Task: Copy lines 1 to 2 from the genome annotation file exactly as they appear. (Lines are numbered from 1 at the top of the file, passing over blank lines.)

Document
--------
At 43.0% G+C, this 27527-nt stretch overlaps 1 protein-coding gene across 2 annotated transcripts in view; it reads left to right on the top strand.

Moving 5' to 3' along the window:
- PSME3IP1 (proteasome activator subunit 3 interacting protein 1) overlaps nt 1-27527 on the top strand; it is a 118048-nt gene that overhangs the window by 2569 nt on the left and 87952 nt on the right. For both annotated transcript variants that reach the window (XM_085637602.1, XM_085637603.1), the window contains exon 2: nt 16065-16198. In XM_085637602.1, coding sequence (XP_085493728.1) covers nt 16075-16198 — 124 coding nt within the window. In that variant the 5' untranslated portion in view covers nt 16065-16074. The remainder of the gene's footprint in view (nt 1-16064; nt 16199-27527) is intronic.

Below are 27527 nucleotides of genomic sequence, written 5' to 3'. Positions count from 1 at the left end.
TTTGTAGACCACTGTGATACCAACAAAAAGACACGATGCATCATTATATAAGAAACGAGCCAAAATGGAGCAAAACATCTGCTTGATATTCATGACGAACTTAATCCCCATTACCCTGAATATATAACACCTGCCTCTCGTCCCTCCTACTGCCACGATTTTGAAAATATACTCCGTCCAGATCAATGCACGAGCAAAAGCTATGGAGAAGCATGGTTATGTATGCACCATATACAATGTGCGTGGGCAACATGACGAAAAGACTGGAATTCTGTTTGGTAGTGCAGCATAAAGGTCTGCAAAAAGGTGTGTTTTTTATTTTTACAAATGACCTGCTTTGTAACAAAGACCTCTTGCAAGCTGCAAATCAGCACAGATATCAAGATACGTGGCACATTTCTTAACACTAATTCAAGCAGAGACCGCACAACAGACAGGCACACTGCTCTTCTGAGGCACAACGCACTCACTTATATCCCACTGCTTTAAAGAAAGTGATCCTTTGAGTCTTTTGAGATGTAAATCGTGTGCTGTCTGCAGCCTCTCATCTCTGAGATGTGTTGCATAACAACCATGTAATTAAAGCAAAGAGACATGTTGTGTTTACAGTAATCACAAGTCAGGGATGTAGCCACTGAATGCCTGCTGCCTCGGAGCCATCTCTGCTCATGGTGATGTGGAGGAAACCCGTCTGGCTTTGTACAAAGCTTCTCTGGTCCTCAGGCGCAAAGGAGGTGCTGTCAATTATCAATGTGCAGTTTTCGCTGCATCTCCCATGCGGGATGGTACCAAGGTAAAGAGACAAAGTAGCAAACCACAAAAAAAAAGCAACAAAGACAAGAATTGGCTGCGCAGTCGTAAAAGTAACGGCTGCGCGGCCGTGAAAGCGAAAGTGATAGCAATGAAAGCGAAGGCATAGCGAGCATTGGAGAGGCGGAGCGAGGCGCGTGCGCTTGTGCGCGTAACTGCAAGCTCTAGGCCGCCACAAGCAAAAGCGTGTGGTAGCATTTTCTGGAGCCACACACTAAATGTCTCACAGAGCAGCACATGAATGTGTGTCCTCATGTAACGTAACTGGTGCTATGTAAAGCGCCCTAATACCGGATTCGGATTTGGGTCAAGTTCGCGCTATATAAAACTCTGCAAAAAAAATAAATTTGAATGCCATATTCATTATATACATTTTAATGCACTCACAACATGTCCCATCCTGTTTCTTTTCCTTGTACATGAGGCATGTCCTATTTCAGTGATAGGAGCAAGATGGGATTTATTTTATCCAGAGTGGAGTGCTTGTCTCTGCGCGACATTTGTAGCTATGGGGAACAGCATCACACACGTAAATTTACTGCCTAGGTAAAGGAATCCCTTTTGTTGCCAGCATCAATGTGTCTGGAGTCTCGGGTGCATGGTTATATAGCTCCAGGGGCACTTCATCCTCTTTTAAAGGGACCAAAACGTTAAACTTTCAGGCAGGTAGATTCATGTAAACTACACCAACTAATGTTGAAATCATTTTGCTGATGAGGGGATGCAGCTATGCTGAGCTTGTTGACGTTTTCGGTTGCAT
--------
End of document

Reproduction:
At 43.0% G+C, this 27527-nt stretch overlaps 1 protein-coding gene across 2 annotated transcripts in view; it reads left to right on the top strand.

Moving 5' to 3' along the window: